I can't say that the news comes as a total shock, but with big moneyed interests and college football you never know. This afternoon, the Bowl Championship Series announced that it has stripped USC of its 2004 Football Championship. From the BCS's press release announcing the decision:
The Presidential Oversight Committee (POC) of the Bowl Championship Series (BCS) today vacated participation by the University of Southern California (USC) in the 2005 Orange Bowl and the 2006 Rose Bowl, and also vacated USC's BCS national championship for the 2004-05 season, . . . . As a result of the POCs decision, there will be no BCS national champion for the 2004-05 season.
As described by the release, the effect of the BCS's determination is twofold: First, by vacating USC's participation in the 2005 and 2006 bowl games, the BCS and its member bowl committees have stripped all record of the Trojans having played in the 2005 Orange Bowl and (sadly, in a way) their 2006 loss to Texas in the Rose Bowl. As a result of their elimination from the 2005 Orange Bowl, the 2004 BCS championship that had been claimed by Southern Cal has been vacated, and will not be reawarded to another team.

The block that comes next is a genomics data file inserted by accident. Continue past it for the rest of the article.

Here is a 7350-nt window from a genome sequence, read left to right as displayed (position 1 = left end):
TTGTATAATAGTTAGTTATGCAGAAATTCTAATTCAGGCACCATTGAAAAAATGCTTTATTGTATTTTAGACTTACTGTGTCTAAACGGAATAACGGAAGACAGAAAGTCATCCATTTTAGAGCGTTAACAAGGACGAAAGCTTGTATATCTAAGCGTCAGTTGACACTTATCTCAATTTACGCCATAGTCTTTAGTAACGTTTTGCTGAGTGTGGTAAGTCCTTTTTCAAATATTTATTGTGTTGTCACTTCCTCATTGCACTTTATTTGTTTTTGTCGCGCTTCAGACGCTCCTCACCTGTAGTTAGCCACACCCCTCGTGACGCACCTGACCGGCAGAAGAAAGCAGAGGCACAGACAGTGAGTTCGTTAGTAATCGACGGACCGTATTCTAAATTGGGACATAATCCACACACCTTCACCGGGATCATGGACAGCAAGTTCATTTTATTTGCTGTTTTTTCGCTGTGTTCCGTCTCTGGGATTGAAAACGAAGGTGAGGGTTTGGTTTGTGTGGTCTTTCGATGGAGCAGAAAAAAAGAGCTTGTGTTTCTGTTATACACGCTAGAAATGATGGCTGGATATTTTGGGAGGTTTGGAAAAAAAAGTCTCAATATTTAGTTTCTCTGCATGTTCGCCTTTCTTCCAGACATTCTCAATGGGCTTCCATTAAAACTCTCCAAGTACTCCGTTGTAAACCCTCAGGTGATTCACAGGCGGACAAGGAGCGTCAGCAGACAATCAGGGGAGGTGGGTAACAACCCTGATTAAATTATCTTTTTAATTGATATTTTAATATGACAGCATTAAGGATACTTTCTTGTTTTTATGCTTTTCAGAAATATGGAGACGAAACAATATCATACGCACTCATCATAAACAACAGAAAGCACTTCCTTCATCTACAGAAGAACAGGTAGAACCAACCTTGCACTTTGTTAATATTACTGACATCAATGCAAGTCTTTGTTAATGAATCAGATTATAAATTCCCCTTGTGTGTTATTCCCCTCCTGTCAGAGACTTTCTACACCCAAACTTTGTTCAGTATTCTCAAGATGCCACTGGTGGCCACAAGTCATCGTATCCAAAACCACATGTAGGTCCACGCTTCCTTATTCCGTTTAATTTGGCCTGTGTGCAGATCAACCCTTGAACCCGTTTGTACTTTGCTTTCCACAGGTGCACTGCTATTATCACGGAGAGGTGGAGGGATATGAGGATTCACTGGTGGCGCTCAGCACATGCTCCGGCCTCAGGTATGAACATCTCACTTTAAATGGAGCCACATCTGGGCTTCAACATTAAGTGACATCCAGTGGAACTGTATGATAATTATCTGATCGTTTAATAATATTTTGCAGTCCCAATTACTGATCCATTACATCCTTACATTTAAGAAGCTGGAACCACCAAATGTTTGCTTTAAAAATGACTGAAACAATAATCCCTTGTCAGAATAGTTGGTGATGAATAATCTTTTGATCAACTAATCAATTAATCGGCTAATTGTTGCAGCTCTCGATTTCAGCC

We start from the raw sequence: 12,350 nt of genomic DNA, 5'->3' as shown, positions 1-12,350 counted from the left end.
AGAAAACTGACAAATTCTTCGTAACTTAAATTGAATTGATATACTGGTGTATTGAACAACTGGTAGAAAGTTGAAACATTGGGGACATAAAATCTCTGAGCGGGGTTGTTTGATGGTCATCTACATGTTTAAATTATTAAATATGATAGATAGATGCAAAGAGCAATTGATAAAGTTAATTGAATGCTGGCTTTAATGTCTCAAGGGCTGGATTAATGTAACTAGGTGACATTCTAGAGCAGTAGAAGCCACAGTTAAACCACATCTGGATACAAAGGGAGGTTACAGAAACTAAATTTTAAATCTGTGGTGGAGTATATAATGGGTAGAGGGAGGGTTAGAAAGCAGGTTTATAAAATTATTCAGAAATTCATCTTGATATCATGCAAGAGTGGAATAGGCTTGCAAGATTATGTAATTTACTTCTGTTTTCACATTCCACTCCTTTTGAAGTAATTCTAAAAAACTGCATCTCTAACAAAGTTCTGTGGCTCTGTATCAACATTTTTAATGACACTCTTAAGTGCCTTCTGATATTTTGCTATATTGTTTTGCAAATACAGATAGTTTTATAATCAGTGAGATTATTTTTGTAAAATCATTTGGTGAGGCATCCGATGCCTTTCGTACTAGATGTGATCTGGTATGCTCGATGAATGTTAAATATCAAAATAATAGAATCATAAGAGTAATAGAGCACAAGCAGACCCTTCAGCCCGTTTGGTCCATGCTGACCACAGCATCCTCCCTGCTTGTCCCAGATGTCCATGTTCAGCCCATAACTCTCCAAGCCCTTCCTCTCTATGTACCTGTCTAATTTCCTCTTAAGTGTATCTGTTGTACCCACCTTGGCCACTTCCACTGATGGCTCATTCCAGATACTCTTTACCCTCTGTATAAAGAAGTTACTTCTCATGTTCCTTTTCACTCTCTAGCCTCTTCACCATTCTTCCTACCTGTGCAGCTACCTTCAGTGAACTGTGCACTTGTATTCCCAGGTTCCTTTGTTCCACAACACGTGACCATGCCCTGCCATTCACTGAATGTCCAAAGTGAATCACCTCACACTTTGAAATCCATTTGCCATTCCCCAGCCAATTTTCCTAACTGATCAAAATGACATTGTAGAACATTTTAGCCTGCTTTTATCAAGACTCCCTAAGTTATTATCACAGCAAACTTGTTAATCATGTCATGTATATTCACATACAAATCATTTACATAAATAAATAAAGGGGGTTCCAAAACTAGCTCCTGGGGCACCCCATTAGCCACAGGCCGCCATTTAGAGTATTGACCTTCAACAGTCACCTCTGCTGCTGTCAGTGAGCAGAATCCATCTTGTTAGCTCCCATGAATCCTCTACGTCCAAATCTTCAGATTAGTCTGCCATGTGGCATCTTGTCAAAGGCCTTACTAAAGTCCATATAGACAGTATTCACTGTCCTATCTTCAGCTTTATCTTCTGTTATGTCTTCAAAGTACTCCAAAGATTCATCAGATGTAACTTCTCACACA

The BCS is not a part of the NCAA, and is not bound by the decisions - including infraction findings and sanctions - of that organization. However, as BCS Executive Director Bill Hancock added in the above-cited release, the organization sees itself as the arbiter of Football's national championship and holds itself - and the teams competing in the series - to the same standards of eligibility as the NCAA holds to teams in other sports.
"The BCS arrangement crowns a national champion, and the BCS games are showcase events for post-season football," said BCS Executive Director Bill Hancock. "One of the best ways of ensuring that they remain so is for us to foster full compliance with NCAA rules. Accordingly, in keeping with the NCAA's recent action, USC's appearances are being vacated.
"This action reflects the scope of the BCS arrangement and is consistent with the NCAA's approach when it subsequently discovers infractions by institutions whose teams have played in NCAA championship events."
Mr. Hancock is correct in his statement that today's action is consistent with the NCAA's approach to dealing with ineligible players on a championship team. In the Fall of 2003, the NCAA vacated the D-1 Men's Volleyball championship won by the University of Hawaii, after the school discovered and self-reported the violation to the NCAA. A D-II Basketball Championship had also been vacated earlier that year due to the participation of an ineligible player.